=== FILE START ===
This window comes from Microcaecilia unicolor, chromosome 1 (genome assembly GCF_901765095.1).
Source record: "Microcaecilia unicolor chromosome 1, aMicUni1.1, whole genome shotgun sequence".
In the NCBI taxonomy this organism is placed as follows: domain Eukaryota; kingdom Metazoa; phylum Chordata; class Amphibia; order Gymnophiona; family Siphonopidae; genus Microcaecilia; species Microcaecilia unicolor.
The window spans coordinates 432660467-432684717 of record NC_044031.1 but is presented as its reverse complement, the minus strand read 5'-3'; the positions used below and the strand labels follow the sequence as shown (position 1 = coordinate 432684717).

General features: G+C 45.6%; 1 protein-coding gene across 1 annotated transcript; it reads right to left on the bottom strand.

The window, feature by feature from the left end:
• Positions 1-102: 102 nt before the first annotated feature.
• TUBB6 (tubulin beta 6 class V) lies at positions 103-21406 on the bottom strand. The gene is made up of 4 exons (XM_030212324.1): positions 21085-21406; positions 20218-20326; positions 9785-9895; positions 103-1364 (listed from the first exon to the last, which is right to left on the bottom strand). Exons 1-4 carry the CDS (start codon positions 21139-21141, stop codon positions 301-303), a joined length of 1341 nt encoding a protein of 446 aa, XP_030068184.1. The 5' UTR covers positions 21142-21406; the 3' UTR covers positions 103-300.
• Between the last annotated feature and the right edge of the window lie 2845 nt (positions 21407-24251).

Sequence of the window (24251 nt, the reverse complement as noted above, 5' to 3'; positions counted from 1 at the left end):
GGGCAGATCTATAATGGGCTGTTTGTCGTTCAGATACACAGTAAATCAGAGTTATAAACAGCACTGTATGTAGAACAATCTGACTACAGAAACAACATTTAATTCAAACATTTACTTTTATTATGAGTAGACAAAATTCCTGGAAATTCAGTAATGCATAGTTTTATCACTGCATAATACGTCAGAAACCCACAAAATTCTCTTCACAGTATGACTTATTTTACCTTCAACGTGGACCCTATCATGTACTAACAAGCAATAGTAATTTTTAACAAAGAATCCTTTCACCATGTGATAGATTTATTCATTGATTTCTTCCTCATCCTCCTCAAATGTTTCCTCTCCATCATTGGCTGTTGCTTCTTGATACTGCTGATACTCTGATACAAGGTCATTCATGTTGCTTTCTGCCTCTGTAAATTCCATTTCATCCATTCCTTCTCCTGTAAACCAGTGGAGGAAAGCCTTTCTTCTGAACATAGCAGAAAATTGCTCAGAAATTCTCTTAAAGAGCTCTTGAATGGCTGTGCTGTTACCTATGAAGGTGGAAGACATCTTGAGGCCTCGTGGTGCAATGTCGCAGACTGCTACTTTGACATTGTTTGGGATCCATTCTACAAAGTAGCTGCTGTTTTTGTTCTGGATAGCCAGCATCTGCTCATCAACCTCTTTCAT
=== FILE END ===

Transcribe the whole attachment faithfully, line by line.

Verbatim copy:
This window comes from Microcaecilia unicolor, chromosome 1 (genome assembly GCF_901765095.1).
Source record: "Microcaecilia unicolor chromosome 1, aMicUni1.1, whole genome shotgun sequence".
In the NCBI taxonomy this organism is placed as follows: domain Eukaryota; kingdom Metazoa; phylum Chordata; class Amphibia; order Gymnophiona; family Siphonopidae; genus Microcaecilia; species Microcaecilia unicolor.
The window spans coordinates 432660467-432684717 of record NC_044031.1 but is presented as its reverse complement, the minus strand read 5'-3'; the positions used below and the strand labels follow the sequence as shown (position 1 = coordinate 432684717).

General features: G+C 45.6%; 1 protein-coding gene across 1 annotated transcript; it reads right to left on the bottom strand.

The window, feature by feature from the left end:
• Positions 1-102: 102 nt before the first annotated feature.
• TUBB6 (tubulin beta 6 class V) lies at positions 103-21406 on the bottom strand. The gene is made up of 4 exons (XM_030212324.1): positions 21085-21406; positions 20218-20326; positions 9785-9895; positions 103-1364 (listed from the first exon to the last, which is right to left on the bottom strand). Exons 1-4 carry the CDS (start codon positions 21139-21141, stop codon positions 301-303), a joined length of 1341 nt encoding a protein of 446 aa, XP_030068184.1. The 5' UTR covers positions 21142-21406; the 3' UTR covers positions 103-300.
• Between the last annotated feature and the right edge of the window lie 2845 nt (positions 21407-24251).

Sequence of the window (24251 nt, the reverse complement as noted above, 5' to 3'; positions counted from 1 at the left end):
GGGCAGATCTATAATGGGCTGTTTGTCGTTCAGATACACAGTAAATCAGAGTTATAAACAGCACTGTATGTAGAACAATCTGACTACAGAAACAACATTTAATTCAAACATTTACTTTTATTATGAGTAGACAAAATTCCTGGAAATTCAGTAATGCATAGTTTTATCACTGCATAATACGTCAGAAACCCACAAAATTCTCTTCACAGTATGACTTATTTTACCTTCAACGTGGACCCTATCATGTACTAACAAGCAATAGTAATTTTTAACAAAGAATCCTTTCACCATGTGATAGATTTATTCATTGATTTCTTCCTCATCCTCCTCAAATGTTTCCTCTCCATCATTGGCTGTTGCTTCTTGATACTGCTGATACTCTGATACAAGGTCATTCATGTTGCTTTCTGCCTCTGTAAATTCCATTTCATCCATTCCTTCTCCTGTAAACCAGTGGAGGAAAGCCTTTCTTCTGAACATAGCAGAAAATTGCTCAGAAATTCTCTTAAAGAGCTCTTGAATGGCTGTGCTGTTACCTATGAAGGTGGAAGACATCTTGAGGCCTCGTGGTGCAATGTCGCAGACTGCTACTTTGACATTGTTTGGGATCCATTCTACAAAGTAGCTGCTGTTTTTGTTCTGGATAGCCAGCATCTGCTCATCAACCTCTTTCAT